Fourth, the catastrophe that befell LEKRA after 30 September, 1965 is presented as a mystery. This is done in two ways. The interviewees tell of how they had no idea about the events of 30 September and 1 October 1965 which were used as the pretext for the banning of the PKI and the persecution of its members and sympathisers and, in fact, all left-wing supporters of Sukarno. This is no doubt true. Those events were organised as a secret conspiracy. However, focusing on this event in the way film has done gives the impression that these LEKRA artists had no idea that there was tension developing or that their activities, as part of the alliance between Soekarno and the Left, were a direct and serious threat to the Indonesian conservative elite at the time and that the fight was a fight to the finish: would Indonesia become a neo-colonial capitalist country or a socialist country. This impression is strengthened when, in one interview, one of the LEKRA figures says that the New Order has still not explained why they crushed the revolution that LEKRA was helping to finish, after all “they”, including Suharto, had supported the revolution. However, that Indonesian society was divided in this way had been visible for a long time, since the 1920s, resurfacing in the 1940s and 1950s in armed clashes and repression of the Left by the army.

In the discussion that followed the screening here in Jakarta, one person praised the film for showing that these LEKRA figures were not after all “seram” (frightening and threatening) as the New Order regime and its supporters have said. But the historical reality was that they were “seram” – they were seram in the eyes of the land-owners, corrupt officials, conservative military officers and also the intellectuals and artists whose ideological outlook had been ascendant in the 50s and 60s. They were seram to those afraid of losing their privileges if the struggle for state power was lost to the Left. The best way to end the demonisation of the Left in history is to explain why these elites were afraid of and hated LEKRA and all the left. This means placing Lekra’s role in the battle for state political power that escalated in the 1955-65 period at the centre of any explanation of who they were.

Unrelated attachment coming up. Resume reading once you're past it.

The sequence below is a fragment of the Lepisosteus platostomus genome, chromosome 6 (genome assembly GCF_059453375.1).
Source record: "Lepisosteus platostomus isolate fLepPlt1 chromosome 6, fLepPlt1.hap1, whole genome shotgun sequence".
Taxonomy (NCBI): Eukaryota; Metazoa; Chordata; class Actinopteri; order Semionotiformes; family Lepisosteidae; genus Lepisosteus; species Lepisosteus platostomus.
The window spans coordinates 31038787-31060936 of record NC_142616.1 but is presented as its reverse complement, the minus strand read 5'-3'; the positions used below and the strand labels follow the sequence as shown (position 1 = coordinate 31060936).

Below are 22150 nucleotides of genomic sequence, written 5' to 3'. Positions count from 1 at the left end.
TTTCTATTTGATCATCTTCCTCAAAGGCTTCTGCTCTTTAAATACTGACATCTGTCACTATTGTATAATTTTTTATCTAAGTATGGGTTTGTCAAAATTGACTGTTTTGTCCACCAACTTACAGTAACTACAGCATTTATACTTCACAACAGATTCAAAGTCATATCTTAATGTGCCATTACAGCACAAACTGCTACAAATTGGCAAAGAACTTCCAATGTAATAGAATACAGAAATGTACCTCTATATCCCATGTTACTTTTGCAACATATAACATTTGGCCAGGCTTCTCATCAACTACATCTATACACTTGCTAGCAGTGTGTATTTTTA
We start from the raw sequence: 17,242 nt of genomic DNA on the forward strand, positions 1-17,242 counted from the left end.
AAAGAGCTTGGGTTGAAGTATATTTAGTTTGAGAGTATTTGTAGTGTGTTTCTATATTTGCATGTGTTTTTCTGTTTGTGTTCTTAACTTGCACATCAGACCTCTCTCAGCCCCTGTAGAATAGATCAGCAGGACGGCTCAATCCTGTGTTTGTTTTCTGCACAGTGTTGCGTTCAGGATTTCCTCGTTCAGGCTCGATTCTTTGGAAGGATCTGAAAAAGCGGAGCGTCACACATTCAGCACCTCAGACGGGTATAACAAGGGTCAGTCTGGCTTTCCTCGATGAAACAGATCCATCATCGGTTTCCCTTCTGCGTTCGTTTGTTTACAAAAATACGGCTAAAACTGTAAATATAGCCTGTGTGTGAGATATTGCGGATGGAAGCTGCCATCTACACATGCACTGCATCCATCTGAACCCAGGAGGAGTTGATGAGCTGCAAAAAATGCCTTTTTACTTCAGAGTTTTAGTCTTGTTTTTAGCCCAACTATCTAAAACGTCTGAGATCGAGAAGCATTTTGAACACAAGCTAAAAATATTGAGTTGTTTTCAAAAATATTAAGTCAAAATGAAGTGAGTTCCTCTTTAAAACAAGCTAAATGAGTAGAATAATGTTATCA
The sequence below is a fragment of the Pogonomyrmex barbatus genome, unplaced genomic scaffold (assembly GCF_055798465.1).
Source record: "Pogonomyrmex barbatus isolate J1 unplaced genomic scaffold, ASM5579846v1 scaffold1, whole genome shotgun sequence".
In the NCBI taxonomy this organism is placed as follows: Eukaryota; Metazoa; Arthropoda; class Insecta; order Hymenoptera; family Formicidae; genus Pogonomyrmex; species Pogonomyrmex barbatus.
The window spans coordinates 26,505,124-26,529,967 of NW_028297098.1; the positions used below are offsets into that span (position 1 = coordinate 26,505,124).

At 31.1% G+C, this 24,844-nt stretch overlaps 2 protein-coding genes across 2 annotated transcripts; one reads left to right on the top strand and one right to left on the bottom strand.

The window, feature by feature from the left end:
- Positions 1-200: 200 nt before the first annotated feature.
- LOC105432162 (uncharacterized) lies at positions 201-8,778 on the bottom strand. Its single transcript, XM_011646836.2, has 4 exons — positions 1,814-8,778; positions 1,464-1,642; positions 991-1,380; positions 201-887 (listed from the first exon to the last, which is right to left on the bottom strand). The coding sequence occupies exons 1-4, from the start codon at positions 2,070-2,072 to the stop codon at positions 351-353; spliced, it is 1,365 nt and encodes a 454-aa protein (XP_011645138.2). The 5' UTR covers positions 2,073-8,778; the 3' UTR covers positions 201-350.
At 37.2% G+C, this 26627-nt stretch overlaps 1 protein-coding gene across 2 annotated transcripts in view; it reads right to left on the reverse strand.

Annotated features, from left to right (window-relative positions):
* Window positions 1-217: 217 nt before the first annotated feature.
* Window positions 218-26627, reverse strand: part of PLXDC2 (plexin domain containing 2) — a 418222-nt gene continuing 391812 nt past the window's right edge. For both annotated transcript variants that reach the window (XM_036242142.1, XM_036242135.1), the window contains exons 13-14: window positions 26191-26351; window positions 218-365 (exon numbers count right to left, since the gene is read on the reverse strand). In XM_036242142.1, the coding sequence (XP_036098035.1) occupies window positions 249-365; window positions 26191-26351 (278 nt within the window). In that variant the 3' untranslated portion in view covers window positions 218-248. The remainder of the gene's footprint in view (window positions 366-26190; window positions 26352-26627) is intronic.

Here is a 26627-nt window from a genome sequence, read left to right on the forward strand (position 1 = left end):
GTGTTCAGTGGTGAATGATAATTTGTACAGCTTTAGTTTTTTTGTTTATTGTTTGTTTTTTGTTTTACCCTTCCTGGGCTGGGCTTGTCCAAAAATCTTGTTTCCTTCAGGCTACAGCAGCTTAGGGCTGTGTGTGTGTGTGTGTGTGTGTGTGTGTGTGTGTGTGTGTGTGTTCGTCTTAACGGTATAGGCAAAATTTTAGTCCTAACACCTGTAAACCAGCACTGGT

Apart from the general need to give a full picture of what happened, this approach has many advantages, of which two are perhaps the most important. It would provide a more inspiring picture of what these people were doing in that period, that they were struggling that the masses should actually wield power. It would also put more clearly on the agenda a very big question: what went wrong? Why did they lose that battle? Why did Suharto’s Indonesia – the Indonesia of today – win, and not the Indonesia of the poetry, stories, dance and songs of LEKRA’s and of other left artists?